By Melissa Luz Lopez, March 19, 2020; CNN Philippines

Metro Manila (CNN Philippines, March 19) — The Bangko Sentral ng Pilipinas (BSP) slashed interest rates by half a percent on Thursday, in a bid to spur the economy amid the slowdown due to the novel coronavirus outbreak.

BSP Governor Benjamin Diokno announced that the Monetary Board pulled down the key interest rate to 3.25 percent, 50 basis points (bp) lower than the current level to lower cost of borrowings that can in turn encourage more business activities that could soften the impact of the coronavirus.

“With a manageable inflation environment and stable inflation expectations, the Monetary Board sees enough policy space for an assertive reduction in the policy rate at this juncture to cushion the country’s growth momentum and uplift arket confidence amid stronger headwinds,” Diokno said in an statement via e-mail.

The overnight deposit and lending rates were likewise trimmed to 2.75 percent and 3.75 percent, respectively, effective Friday, March 20.

Banks and other lending firms use the BSP’s rates as their benchmark in setting loan, credit card, and deposit rates.

Thursday’s rate-setting meeting proceeded as scheduled despite an “enhanced community quarantine” over the entire Luzon, which only exempted workers in critical industries like healthcare, food supplies, and banks from the travel restrictions.

The central bank said latest forecasts show a slower pace of price increases this year and in 2021, and would likely fall well within the 2-4 percent target band. The huge drop in oil prices, coupled with the global and local economic slowdown due to COVID-19 would keep inflation lower than 3 percent, the BSP said.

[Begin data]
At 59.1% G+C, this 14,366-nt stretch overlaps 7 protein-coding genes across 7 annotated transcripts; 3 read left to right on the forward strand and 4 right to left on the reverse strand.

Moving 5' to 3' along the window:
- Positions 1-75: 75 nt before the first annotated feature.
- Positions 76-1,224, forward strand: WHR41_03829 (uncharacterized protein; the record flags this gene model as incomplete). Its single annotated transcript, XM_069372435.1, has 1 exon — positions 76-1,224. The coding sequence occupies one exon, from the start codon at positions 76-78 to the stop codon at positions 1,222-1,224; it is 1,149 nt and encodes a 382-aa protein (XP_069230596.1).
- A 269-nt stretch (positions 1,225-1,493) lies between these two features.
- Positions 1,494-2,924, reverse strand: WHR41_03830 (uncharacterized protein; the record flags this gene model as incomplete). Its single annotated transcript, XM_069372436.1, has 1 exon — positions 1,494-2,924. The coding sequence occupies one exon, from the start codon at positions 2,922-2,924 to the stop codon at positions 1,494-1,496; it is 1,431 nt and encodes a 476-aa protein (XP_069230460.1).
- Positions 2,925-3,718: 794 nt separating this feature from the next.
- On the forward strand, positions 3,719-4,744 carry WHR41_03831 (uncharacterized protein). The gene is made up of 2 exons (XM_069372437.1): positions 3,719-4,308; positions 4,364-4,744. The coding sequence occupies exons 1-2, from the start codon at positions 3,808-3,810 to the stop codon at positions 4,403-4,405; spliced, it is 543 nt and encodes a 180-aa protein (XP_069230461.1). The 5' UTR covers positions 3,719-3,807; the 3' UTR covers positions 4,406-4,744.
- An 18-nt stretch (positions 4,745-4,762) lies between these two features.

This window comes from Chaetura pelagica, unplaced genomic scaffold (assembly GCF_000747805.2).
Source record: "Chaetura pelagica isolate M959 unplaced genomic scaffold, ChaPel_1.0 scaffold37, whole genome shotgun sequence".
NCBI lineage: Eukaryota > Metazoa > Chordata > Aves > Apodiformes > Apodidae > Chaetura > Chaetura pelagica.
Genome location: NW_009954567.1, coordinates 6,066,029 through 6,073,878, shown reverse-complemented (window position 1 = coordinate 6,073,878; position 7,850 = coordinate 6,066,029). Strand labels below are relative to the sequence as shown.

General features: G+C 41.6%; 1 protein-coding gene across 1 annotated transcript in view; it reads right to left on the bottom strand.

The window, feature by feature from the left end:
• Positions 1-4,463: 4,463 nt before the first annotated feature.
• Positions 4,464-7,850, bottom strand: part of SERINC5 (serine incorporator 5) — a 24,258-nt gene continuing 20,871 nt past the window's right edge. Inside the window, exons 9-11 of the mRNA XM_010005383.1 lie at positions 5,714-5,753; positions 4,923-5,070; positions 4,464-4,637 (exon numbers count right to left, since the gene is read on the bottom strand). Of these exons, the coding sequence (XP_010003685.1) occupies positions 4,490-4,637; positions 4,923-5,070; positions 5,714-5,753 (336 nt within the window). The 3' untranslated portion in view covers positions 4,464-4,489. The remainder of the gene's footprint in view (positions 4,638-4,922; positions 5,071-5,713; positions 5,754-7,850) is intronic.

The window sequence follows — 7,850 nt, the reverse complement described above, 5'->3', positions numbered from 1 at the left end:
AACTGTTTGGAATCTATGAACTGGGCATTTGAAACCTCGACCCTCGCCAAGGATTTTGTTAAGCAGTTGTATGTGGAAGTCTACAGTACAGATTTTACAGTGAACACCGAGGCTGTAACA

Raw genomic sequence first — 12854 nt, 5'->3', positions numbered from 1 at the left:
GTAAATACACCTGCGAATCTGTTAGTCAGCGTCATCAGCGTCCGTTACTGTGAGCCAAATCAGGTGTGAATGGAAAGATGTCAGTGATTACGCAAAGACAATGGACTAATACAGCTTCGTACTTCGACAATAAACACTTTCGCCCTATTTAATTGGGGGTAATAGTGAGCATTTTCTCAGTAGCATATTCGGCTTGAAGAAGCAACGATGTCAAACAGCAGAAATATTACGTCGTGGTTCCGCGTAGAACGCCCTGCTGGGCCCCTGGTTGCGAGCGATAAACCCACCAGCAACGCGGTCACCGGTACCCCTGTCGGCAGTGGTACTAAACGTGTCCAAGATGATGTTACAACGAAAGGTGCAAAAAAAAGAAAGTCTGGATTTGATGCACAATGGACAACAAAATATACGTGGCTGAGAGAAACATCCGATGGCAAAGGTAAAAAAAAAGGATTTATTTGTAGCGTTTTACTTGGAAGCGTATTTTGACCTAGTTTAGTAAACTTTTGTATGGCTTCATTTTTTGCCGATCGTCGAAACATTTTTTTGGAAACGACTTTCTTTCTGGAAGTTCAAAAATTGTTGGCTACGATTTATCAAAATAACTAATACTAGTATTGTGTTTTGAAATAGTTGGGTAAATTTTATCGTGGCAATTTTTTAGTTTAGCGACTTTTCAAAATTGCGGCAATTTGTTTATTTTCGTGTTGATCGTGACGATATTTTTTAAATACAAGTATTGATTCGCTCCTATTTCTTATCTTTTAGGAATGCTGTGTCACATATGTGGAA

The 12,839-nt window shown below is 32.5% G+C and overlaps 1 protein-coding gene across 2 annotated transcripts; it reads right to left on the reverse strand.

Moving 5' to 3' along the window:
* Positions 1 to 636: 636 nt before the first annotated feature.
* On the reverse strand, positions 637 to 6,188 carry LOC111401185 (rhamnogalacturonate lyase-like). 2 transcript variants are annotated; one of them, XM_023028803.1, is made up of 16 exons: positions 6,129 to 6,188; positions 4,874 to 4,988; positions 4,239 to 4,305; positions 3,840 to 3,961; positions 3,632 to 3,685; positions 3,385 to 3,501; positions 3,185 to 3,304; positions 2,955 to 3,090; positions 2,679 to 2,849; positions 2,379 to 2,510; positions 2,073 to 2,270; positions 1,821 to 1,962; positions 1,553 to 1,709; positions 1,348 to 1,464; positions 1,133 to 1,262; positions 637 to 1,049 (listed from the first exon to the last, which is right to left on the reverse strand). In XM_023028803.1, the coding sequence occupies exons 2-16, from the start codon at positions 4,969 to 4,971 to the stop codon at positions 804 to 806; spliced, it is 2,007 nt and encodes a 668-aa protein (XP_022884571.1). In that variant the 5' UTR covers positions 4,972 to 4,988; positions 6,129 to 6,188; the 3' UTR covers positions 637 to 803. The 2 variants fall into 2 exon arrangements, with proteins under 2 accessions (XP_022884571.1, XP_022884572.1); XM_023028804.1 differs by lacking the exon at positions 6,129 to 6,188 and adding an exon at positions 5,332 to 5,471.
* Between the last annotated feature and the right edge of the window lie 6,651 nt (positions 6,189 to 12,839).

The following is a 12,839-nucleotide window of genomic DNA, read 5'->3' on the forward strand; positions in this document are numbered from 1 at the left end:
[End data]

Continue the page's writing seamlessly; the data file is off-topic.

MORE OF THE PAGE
Last month, the BSP rolled out a “preemptive” 25 bp rate cut, which was meant to support market confidence as accelerating inflation as well as rising COVID-19 cases worldwide spooked investors.

“The Monetary Board noted that while the enforcement of quarantine measures could help in slowing the spread of the virus, the resulting disruptions to industries and private spending are likely to reduce economic growth in the near term,” Diokno added, noting that the outbreak could also hurt tourism, remittances from overseas Filipinos, and foreign investments.

“The Monetary Board decided there is a need for a follow-on monetary policy response to address the adverse spillovers associated with the ongoing pandemic.”

This is now the fifth easing move of the BSP meant to gradually unwind the 175 basis-point rate hikes it unleashed in 2018.

Diokno also announced other relief measures such as a “time-bound” and temporary relaxation of BSP rules on reporting of banks, calculation of penalties on bank reserves, and borrowing limits for a sole customer. Rediscount loans, or short-term debts taken by banks to cover unexpected withdrawals or loan applications, have also been reduceed to zero.

Foreign central banks have intercepted the COVID-19 pandemic by trimming interest rates there. The United States Federal Reserve led the charge with two off-cycle rate reductions, bringing key yields close to zero — a level not seen since the 2008 Global Financial Crisis.

Diokno returned to work after going under self-quarantine since coming in contact with a person who eventually tested positive for COVID-19. The BSP said Diokno did not contract the disease, based on his test result announced Wednesday.

The BSP added that it remains armed with other tools like possibly changing the interest rate corridor settings, reduction of banks’ reserve requirement, and suspension of the term deposit facility to support “sustainable” growth, and maintain price and financial stability.

However, two analysts said lower interest rates would not be enough to lift growth prospects.

“Lower rates would do little to ignite loan demand given that more than half of the workforce is holed up in their homes given strict curfews and restrictions for movement,” said ING Bank senior economist Nicholas Mapa, saying that the government must spend more than its ₱27.1-billion spending plan for COVID-19 response as it was worth just 0.1 percent of the local output.

RCBC economist Michael Ricafort, meanwhile, said more rate cuts could be on the table with inflation on a downtrend, but added that bigger state spending is needed to “shore up confidence” in the local financial markets, as well as extend help to poor Filipinos at this time.